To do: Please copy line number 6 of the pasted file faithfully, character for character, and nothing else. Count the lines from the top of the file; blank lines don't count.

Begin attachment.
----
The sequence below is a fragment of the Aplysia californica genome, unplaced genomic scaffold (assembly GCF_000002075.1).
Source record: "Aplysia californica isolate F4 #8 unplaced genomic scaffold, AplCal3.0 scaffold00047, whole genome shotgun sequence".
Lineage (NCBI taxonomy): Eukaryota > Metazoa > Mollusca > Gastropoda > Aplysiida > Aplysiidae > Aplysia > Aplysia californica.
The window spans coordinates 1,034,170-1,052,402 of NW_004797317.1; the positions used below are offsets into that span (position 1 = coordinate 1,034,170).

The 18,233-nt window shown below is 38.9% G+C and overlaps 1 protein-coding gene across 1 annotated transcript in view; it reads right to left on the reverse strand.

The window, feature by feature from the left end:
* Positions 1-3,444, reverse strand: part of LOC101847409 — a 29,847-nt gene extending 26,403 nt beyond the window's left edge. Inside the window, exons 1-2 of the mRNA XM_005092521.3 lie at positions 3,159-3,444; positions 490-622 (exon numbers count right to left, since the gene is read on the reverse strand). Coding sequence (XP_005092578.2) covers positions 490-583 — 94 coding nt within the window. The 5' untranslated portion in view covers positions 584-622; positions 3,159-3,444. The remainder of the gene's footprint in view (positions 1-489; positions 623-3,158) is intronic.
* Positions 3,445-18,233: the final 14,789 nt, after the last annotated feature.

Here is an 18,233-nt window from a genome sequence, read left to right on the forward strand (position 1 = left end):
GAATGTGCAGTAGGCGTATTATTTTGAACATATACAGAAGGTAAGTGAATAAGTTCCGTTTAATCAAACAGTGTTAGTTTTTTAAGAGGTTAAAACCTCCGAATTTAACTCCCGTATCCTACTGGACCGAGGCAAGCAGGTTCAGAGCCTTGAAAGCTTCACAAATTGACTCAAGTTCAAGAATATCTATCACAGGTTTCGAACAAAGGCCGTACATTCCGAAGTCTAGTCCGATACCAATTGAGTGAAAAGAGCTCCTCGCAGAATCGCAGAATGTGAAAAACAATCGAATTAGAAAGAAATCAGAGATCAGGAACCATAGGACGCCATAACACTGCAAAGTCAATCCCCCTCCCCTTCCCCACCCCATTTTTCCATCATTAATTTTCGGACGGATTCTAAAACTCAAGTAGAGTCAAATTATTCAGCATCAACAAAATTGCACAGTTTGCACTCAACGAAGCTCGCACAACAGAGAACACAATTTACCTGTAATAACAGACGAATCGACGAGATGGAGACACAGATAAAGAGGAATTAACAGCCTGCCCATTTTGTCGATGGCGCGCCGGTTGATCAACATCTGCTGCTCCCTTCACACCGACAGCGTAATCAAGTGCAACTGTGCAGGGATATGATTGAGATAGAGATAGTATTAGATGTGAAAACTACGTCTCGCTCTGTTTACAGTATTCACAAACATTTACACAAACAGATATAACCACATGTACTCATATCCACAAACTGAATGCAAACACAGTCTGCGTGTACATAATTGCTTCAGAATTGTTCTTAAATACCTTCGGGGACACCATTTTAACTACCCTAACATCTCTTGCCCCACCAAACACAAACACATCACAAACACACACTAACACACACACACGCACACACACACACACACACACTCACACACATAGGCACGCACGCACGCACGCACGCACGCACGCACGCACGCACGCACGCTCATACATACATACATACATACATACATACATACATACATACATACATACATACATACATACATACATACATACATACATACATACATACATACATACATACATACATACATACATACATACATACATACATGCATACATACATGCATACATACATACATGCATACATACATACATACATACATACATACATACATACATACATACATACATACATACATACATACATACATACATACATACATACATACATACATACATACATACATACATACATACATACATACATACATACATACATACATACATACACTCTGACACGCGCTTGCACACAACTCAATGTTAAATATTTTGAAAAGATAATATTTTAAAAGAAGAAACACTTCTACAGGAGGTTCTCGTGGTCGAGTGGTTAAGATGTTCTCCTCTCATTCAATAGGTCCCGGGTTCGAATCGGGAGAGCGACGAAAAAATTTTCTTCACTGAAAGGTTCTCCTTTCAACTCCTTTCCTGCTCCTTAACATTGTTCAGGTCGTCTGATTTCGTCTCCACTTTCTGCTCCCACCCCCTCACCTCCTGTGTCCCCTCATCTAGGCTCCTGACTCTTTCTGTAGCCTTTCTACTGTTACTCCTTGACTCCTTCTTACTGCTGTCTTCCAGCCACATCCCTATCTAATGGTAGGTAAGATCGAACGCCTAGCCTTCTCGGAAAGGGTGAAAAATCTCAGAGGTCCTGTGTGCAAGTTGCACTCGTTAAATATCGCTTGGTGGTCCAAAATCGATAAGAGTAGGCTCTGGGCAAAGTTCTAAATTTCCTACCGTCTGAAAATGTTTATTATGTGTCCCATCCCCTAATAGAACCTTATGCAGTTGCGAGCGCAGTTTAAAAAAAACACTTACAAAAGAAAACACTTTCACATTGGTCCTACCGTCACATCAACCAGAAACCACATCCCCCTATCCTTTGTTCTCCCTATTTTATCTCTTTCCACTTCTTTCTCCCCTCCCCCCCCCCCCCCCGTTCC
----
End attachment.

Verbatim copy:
The window, feature by feature from the left end: